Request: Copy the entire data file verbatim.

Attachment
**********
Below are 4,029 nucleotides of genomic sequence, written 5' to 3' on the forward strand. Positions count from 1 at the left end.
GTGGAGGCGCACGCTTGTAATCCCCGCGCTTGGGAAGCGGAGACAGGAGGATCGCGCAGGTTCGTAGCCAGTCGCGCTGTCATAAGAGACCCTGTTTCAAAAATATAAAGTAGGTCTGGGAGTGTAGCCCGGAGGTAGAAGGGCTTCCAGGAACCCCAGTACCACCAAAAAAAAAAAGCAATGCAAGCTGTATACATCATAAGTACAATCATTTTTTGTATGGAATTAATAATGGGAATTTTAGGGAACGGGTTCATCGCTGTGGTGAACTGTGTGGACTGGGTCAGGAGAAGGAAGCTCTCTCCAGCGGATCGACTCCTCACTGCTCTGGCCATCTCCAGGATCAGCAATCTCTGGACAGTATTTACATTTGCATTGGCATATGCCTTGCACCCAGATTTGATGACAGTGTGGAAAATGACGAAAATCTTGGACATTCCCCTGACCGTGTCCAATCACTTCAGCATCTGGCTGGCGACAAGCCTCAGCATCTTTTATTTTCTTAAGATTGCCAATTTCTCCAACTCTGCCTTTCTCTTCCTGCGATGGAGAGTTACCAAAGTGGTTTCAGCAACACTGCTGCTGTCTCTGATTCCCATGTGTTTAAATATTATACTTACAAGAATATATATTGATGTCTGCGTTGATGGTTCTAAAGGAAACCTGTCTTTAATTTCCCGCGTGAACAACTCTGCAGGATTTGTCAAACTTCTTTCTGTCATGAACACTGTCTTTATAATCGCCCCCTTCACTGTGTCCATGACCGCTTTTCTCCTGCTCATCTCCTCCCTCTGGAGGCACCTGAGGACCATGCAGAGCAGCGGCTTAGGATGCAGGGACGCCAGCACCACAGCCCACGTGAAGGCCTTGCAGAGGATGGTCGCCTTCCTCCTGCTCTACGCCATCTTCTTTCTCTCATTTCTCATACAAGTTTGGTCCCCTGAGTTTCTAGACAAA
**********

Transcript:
Below are 4,029 nucleotides of genomic sequence, written 5' to 3' on the forward strand. Positions count from 1 at the left end.
GTGGAGGCGCACGCTTGTAATCCCCGCGCTTGGGAAGCGGAGACAGGAGGATCGCGCAGGTTCGTAGCCAGTCGCGCTGTCATAAGAGACCCTGTTTCAAAAATATAAAGTAGGTCTGGGAGTGTAGCCCGGAGGTAGAAGGGCTTCCAGGAACCCCAGTACCACCAAAAAAAAAAAGCAATGCAAGCTGTATACATCATAAGTACAATCATTTTTTGTATGGAATTAATAATGGGAATTTTAGGGAACGGGTTCATCGCTGTGGTGAACTGTGTGGACTGGGTCAGGAGAAGGAAGCTCTCTCCAGCGGATCGACTCCTCACTGCTCTGGCCATCTCCAGGATCAGCAATCTCTGGACAGTATTTACATTTGCATTGGCATATGCCTTGCACCCAGATTTGATGACAGTGTGGAAAATGACGAAAATCTTGGACATTCCCCTGACCGTGTCCAATCACTTCAGCATCTGGCTGGCGACAAGCCTCAGCATCTTTTATTTTCTTAAGATTGCCAATTTCTCCAACTCTGCCTTTCTCTTCCTGCGATGGAGAGTTACCAAAGTGGTTTCAGCAACACTGCTGCTGTCTCTGATTCCCATGTGTTTAAATATTATACTTACAAGAATATATATTGATGTCTGCGTTGATGGTTCTAAAGGAAACCTGTCTTTAATTTCCCGCGTGAACAACTCTGCAGGATTTGTCAAACTTCTTTCTGTCATGAACACTGTCTTTATAATCGCCCCCTTCACTGTGTCCATGACCGCTTTTCTCCTGCTCATCTCCTCCCTCTGGAGGCACCTGAGGACCATGCAGAGCAGCGGCTTAGGATGCAGGGACGCCAGCACCACAGCCCACGTGAAGGCCTTGCAGAGGATGGTCGCCTTCCTCCTGCTCTACGCCATCTTCTTTCTCTCATTTCTCATACAAGTTTGGTCCCCTGAGTTTCTAGACAAA